If you have respiratory symptoms as we head towards winter and flu season, could it be COVID or the flu? Or something else entirely?

Now, we have a range of home tests that can distinguish between flu and COVID with one swab. They use technology you might be used to. They’re rapid antigen tests or RATs.

Here’s what you need to know about the tests, why they might be useful, and what they don’t tell us.

What’s new about these tests?

Most people were introduced to RATs while testing at home for COVID.

But RATs to detect the flu have been available for years, albeit used by health workers to test patients.

The latest RATs are different for two reasons. One, they detect both COVID and flu with one swab (a “combo” test). Two, they can be used at home.

The first of these combo home tests for flu/COVID was approved in September 2022. Now several are on the market.

These tests let you check, with one test kit, if you are infected with two types of flu (influenza A and B) and SARS-CoV-2 (the virus that causes COVID).

How do they work?

These RATs contain antibodies that can detect influenza A, influenza B, and SARS-CoV-2.

Some kits have a test cassette with one well to add drops to and one window labelled: C (control), A (influenza A), B (influenza B) and T (test for COVID).

Some tests have two wells and two test windows. You view the influenza results in one window and the COVID results in the other.

Test cassette of combined flu/COVID rapid antigen test
Some test cassettes have two wells, like this one. TGA

In the influenza window you will see markings C, A and B. If a line becomes visible at A (and C), you have tested positive for influenza A. If a line becomes visible at B (and C), you are positive for influenza B. If lines are visible at A, B and C you have tested positive for both influenza A and B.

If either A or B has a line but not C, or if none of them do, the test is invalid and you will need to take a new one.

The COVID window works the same way as in a standard RAT for COVID. If a line becomes visible at C and T, you are COVID-positive. If there is a line at C but not T, you are COVID-negative. If there is no line at C the test is invalid.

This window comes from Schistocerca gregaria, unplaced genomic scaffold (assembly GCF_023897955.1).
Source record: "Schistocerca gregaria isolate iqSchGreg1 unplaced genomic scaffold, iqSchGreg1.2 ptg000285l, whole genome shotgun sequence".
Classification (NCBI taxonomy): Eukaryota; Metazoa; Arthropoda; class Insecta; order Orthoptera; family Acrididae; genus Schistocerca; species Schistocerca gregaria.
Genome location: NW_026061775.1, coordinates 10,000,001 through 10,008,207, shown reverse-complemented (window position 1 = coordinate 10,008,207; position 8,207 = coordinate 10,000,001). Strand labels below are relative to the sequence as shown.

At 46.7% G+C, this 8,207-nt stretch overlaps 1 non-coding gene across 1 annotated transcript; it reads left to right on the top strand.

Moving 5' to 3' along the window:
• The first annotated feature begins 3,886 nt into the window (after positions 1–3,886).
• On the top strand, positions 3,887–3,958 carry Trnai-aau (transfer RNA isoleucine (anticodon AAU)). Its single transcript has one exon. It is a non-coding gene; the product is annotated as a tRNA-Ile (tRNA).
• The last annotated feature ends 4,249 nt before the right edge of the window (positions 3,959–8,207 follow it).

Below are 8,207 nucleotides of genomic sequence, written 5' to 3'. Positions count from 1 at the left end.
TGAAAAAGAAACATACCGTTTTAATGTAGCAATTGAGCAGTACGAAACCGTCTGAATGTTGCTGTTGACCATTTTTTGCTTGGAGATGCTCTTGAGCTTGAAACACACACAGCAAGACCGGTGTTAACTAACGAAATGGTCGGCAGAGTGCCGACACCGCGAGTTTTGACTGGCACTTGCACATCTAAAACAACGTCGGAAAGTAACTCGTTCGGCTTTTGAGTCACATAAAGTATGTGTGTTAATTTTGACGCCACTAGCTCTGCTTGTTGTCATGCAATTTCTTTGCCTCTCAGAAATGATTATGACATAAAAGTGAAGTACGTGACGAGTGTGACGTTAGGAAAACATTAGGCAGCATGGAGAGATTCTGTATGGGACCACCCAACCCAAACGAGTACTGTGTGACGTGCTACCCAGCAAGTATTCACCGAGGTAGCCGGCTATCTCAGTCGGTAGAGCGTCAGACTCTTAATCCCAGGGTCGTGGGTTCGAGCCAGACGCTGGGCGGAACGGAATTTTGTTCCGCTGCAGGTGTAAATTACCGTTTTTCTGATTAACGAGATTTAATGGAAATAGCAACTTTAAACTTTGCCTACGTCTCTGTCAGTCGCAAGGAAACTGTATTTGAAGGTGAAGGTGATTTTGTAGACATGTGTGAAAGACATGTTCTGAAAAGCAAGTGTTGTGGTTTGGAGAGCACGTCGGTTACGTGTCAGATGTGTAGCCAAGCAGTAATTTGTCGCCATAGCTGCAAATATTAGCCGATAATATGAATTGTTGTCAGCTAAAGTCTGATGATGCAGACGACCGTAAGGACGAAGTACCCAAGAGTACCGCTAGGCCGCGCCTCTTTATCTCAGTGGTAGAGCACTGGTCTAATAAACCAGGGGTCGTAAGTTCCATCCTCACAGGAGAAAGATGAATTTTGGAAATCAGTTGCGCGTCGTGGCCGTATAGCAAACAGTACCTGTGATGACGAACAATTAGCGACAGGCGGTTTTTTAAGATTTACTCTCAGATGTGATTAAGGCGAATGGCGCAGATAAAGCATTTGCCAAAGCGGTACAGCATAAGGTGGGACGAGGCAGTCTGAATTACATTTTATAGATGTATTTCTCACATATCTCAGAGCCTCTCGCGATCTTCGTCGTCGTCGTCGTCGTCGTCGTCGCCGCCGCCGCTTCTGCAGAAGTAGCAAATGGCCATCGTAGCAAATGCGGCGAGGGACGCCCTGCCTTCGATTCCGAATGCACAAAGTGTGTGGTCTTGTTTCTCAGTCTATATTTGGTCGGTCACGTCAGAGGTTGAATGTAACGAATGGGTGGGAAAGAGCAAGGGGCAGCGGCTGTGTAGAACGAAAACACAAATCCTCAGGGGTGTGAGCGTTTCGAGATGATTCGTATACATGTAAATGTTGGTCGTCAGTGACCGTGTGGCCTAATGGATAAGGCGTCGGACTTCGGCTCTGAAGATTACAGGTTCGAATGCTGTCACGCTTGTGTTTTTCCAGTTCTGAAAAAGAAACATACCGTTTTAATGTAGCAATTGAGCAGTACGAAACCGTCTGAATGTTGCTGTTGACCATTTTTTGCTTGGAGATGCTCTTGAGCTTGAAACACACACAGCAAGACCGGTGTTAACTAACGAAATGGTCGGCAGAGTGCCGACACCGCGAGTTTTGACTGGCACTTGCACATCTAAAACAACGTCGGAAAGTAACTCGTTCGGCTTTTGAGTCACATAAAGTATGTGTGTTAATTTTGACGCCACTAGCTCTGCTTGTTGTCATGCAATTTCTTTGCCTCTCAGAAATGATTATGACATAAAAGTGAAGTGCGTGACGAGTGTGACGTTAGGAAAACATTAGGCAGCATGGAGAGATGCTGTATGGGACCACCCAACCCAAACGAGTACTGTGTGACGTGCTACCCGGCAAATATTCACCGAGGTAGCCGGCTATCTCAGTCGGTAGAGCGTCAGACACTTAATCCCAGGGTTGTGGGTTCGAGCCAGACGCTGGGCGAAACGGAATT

Why take the test? 3 reasons

If you have respiratory symptoms, there are some practical reasons for knowing whether you are positive for COVID or flu.

One, if you know you have COVID, this will affect the timing of your booster vaccine. The Australian Technical Advisory Group on Immunisation recommends adults wait six months after a COVID infection to get a booster to increase the time you have protective immunity. So it helps to know if you have been infected.

Two, if you need antiviral treatment, the medications differ depending on whether you have flu or COVID.

Three, knowing you have flu or COVID means you can take steps to protect others. This could mean working at home, avoiding contact with vulnerable people, and wearing a mask in company.

Woman's holding Paxlovid pill in one hand, glass of water in other, Paxlovid, thermometer in background
If you know you have COVID, you may be eligible for antiviral treatment. MargJohnsonVA/Shutterstock

Which test to use? When to use it?

The Therapeutic Goods Administration (TGA) lists approved tests on its website. Type the term “combination” in the search box. All combo tests currently listed use nasal swabs to collect the sample.

Most are listed as “very high sensitivity”. This means they get the same result in detecting positive cases as the gold standard PCR test 95% of the time. The others have “high sensitivity” (90% agreement with a PCR).

The best time to take the test is within four days of developing symptoms, as this is when it is easiest to detect both flu and COVID. The tests are more reliable if you have symptoms.

What if I have symptoms but the test is negative?

One possibility is that your viral load was not high enough to be detected. You could take another test a day or so later to check again.

Another is you may have a different virus. Viruses that cause respiratory symptoms include rhinoviruses, adenoviruses, respiratory syncytial virus and common cold coronaviruses.

Other pathogens (disease-causing microorganisms) or health conditions can also cause respiratory symptoms. If you are concerned, consult your doctor for medical advice.

What else should I know?

As each test differs, make sure you follow the instructions for that specific test.

The price of combo kits advertised online varies from A$8.95 to $59 (excluding delivery) so it pays to shop around.

It’s worth trying to avoid catching the flu rather than testing for it later. Flu vaccination reduces your chances of catching the flu by 40-60% when the vaccine is well matched to circulating strains. Flu vaccines for the 2023 flu season are available now.

Thea van de Mortel, Professor, Nursing, School of Nursing and Midwifery, Griffith University

This article is republished from The Conversation under a Creative Commons license. Read the original article.